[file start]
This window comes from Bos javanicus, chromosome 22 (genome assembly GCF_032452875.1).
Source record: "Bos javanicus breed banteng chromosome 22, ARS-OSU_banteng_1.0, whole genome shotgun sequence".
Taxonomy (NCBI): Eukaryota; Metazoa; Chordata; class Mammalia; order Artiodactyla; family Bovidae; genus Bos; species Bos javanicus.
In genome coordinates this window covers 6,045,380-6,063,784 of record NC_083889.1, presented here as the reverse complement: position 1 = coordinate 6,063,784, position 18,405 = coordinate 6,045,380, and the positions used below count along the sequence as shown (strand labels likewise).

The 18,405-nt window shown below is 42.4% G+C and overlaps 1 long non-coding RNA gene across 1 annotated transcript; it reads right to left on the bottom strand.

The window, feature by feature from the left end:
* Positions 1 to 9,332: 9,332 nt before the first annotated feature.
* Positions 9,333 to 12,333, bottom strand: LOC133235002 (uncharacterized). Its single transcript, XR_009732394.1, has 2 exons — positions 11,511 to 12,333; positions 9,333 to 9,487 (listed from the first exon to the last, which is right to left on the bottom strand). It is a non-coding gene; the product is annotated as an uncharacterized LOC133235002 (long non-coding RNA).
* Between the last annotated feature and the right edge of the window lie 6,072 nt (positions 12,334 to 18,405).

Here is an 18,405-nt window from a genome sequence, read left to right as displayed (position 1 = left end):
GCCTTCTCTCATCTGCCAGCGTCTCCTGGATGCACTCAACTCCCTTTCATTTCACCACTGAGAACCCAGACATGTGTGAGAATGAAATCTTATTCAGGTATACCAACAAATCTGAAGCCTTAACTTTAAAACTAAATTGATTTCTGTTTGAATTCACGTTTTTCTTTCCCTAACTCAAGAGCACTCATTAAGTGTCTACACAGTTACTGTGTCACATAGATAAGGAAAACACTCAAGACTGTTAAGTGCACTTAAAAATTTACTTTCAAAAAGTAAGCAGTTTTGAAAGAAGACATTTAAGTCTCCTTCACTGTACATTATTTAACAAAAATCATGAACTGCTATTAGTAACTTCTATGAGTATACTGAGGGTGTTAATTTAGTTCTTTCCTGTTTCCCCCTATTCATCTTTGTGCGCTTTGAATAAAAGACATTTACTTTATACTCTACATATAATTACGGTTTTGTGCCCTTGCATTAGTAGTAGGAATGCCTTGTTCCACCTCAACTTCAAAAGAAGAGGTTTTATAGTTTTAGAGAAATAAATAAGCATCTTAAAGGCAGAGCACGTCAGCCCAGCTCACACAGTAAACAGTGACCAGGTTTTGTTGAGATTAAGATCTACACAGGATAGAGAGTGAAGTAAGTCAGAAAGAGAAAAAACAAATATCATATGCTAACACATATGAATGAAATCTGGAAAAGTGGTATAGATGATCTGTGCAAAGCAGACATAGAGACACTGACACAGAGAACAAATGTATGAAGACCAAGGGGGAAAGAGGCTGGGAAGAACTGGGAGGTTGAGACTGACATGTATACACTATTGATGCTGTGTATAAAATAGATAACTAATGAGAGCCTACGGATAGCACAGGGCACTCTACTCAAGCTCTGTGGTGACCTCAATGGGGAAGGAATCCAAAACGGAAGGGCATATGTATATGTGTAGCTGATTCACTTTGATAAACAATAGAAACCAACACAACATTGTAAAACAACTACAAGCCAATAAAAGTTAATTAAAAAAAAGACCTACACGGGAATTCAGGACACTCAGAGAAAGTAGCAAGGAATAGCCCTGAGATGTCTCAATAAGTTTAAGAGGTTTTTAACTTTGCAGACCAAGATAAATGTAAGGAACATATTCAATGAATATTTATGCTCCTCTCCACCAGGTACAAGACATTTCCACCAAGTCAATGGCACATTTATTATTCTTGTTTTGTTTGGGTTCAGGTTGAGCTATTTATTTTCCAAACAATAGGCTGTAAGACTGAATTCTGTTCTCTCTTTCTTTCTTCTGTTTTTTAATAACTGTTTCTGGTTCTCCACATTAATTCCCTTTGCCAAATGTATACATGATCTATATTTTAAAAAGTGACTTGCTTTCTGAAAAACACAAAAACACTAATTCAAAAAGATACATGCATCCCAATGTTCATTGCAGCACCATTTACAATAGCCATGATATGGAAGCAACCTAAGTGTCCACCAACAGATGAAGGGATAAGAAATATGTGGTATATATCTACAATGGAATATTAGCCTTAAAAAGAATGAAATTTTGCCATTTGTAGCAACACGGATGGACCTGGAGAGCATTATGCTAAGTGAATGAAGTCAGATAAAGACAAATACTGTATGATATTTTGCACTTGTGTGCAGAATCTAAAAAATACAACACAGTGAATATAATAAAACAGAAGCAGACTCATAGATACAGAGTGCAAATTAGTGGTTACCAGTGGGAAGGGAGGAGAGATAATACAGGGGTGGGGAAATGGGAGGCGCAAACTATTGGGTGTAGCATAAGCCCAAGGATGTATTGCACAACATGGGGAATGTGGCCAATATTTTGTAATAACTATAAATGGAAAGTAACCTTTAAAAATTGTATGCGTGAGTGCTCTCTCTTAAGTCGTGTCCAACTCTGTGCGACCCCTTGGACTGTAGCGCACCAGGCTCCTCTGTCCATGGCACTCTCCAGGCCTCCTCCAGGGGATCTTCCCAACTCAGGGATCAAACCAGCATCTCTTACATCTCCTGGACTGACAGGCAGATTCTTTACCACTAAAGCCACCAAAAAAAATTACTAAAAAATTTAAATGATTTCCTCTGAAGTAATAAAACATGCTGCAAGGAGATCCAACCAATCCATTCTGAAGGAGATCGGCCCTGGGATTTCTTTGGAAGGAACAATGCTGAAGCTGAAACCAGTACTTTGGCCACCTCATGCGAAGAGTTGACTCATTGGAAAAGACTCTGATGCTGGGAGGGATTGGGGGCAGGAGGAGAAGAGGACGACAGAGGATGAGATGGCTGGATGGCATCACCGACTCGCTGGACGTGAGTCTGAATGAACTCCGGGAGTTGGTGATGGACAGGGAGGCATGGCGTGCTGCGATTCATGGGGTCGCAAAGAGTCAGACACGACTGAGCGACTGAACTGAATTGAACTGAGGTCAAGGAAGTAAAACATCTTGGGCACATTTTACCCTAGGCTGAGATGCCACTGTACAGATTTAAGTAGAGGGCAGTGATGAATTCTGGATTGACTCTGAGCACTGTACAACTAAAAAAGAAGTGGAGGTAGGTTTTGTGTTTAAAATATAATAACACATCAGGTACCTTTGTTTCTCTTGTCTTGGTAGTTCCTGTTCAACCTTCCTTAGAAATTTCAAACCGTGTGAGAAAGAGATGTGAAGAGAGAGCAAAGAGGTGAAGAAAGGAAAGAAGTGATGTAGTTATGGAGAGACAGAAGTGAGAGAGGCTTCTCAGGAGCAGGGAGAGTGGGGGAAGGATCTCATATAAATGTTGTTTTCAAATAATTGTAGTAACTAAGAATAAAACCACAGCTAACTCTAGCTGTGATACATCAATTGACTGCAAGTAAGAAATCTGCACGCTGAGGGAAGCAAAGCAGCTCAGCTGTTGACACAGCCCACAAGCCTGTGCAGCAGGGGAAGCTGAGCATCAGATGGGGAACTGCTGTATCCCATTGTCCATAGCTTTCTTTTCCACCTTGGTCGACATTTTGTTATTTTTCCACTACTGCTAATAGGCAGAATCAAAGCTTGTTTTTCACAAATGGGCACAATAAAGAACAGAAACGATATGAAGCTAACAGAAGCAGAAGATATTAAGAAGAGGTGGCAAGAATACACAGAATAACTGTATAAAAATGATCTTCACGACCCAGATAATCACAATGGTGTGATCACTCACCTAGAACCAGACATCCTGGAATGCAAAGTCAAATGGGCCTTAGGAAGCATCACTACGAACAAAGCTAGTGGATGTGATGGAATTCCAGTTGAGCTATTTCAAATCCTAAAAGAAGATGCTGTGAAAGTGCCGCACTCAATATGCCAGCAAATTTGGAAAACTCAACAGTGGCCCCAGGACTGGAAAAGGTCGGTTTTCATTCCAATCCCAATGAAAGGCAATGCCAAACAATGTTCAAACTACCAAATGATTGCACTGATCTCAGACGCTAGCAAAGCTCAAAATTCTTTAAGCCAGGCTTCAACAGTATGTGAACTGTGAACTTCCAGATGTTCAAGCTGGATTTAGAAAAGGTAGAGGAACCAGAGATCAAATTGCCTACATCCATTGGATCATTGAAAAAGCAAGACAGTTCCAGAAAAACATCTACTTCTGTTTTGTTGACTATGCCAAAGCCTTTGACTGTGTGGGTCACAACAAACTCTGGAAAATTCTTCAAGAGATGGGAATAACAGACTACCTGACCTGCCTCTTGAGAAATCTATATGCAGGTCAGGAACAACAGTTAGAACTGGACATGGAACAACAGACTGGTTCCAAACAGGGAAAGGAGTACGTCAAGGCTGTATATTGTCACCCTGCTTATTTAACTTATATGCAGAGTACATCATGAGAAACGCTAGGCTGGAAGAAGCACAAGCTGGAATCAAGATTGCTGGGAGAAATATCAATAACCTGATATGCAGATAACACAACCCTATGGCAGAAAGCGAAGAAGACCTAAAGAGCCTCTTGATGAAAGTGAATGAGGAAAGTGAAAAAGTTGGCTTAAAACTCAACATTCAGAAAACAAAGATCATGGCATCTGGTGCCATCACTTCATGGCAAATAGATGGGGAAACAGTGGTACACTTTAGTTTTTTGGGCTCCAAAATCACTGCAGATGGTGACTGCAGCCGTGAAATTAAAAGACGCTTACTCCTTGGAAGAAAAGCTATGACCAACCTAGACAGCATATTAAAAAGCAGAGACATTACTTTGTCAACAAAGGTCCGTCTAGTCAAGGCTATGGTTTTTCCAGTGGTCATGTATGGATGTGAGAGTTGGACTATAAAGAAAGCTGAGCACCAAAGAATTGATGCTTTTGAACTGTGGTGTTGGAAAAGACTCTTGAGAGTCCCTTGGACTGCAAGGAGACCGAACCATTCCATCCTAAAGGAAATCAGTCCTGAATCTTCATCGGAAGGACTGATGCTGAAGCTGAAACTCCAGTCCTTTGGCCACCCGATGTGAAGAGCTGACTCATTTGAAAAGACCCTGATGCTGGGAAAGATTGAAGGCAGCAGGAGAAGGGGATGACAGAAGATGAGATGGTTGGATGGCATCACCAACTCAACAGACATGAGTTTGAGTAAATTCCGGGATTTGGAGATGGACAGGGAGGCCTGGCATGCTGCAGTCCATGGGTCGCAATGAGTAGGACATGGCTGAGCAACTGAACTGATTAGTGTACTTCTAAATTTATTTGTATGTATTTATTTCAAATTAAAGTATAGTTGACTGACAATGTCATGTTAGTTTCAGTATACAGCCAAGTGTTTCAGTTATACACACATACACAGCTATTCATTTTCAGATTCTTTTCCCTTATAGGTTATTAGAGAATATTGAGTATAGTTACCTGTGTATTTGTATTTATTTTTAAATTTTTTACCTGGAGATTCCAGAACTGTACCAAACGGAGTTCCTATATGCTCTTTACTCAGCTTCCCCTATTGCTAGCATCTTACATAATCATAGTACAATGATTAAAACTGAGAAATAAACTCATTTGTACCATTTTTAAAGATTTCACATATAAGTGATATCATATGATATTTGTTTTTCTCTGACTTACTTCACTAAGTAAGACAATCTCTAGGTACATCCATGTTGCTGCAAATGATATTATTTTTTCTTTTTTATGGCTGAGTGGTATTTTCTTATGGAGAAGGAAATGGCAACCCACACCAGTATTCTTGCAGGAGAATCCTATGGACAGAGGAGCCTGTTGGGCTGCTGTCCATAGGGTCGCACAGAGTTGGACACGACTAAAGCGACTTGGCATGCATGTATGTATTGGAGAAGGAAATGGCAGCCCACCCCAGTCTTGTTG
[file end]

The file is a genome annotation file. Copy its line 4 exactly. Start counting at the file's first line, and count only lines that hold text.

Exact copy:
In genome coordinates this window covers 6,045,380-6,063,784 of record NC_083889.1, presented here as the reverse complement: position 1 = coordinate 6,063,784, position 18,405 = coordinate 6,045,380, and the positions used below count along the sequence as shown (strand labels likewise).